A broad set of methods and technologies that aim to deliberately alter the climate system in order to alleviate the impacts of climate change. Most, but not all, methods seek to either (1) reduce the amount of absorbed solar energy in the climate system (Solar Radiation Management) or (2) increase net carbon sinks from the atmosphere at a scale sufficiently large to alter climate (Carbon Dioxide Removal).

Greenhouse Gas

Atmospheric gases that absorb and emit radiation at specific wavelengths within the spectrum of radiation emitted by the Earth’s surface, the atmosphere, and by clouds.

Integrated Assessment Models

IAMs are computer models that analyse a broad range of data – e.g. physical, economic and social – to produce information that can be used to help decision-making. For climate research, specifically, IAMs are typically used to project future greenhouse gas emissions and climate impacts, and the benefits and costs of policy options that could be implemented to tackle them.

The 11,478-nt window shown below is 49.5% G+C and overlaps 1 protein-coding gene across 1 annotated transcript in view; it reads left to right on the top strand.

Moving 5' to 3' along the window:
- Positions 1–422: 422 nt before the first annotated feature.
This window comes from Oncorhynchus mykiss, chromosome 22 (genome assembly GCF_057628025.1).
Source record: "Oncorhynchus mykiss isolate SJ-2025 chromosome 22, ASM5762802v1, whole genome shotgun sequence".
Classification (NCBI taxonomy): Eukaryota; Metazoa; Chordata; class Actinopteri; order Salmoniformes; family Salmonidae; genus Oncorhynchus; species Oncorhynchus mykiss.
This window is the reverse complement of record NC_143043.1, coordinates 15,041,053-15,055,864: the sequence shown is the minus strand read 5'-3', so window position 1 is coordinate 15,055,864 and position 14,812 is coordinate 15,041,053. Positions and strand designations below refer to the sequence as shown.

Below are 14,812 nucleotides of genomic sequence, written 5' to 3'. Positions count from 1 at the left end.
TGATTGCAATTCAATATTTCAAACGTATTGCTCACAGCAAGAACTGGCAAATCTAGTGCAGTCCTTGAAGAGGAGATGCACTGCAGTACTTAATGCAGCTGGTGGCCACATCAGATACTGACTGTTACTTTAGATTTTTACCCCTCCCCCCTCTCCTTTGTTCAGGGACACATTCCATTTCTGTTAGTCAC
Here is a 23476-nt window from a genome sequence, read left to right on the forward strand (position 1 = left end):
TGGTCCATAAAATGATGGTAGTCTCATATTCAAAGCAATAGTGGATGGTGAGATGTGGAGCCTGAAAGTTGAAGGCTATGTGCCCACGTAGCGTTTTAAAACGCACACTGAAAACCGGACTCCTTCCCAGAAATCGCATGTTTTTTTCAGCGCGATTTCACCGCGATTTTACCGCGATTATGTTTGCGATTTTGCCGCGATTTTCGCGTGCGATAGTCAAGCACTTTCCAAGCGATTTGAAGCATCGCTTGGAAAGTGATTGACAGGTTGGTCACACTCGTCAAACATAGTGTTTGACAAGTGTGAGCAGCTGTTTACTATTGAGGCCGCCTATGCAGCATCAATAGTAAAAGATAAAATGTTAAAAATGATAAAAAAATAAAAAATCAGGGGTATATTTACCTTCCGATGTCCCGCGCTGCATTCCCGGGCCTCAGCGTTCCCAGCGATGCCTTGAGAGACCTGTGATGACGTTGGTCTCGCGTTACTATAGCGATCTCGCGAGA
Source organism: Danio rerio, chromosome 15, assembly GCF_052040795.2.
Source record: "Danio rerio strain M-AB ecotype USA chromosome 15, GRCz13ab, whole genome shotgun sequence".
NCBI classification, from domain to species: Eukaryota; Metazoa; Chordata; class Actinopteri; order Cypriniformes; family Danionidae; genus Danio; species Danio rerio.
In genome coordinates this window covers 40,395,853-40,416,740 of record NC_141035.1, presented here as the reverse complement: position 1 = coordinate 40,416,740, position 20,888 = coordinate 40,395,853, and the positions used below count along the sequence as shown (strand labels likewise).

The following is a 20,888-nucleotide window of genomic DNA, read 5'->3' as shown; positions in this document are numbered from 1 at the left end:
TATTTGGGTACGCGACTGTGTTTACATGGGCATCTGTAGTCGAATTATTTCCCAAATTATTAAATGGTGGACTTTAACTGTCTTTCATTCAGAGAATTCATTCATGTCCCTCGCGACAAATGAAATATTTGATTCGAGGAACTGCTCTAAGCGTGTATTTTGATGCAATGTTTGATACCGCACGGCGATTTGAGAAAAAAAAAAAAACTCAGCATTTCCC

Internal variability

Variations in the mean state and other statistics (such as the occurrence of extremes) of the climate on all spatial and time scales beyond that of individual weather events, due to natural, unforced processes within the climate system. Because the climate systems has components with very different response times complex dependencies, the components are never in equilibrium and are constantly varying. An example of internal variability is El Niño, a warming cycle in the Pacific Ocean which has a big impact on the global climate, resulting from the interaction between atmosphere and ocean in the tropical Pacific.


A human intervention to reduce the sources or enhance the sinks of greenhouse gases.

Radiative forcings:

Radiative forcing is the difference between incoming and outgoing energy in the Earth’s climate. When increased greenhouse gases result in incoming energy being greater than outgoing energy, the planet will warm due to increased radiative forcing. Some forcings are positive while others, such as those from volcanoes or human-emitted aerosols, are negative.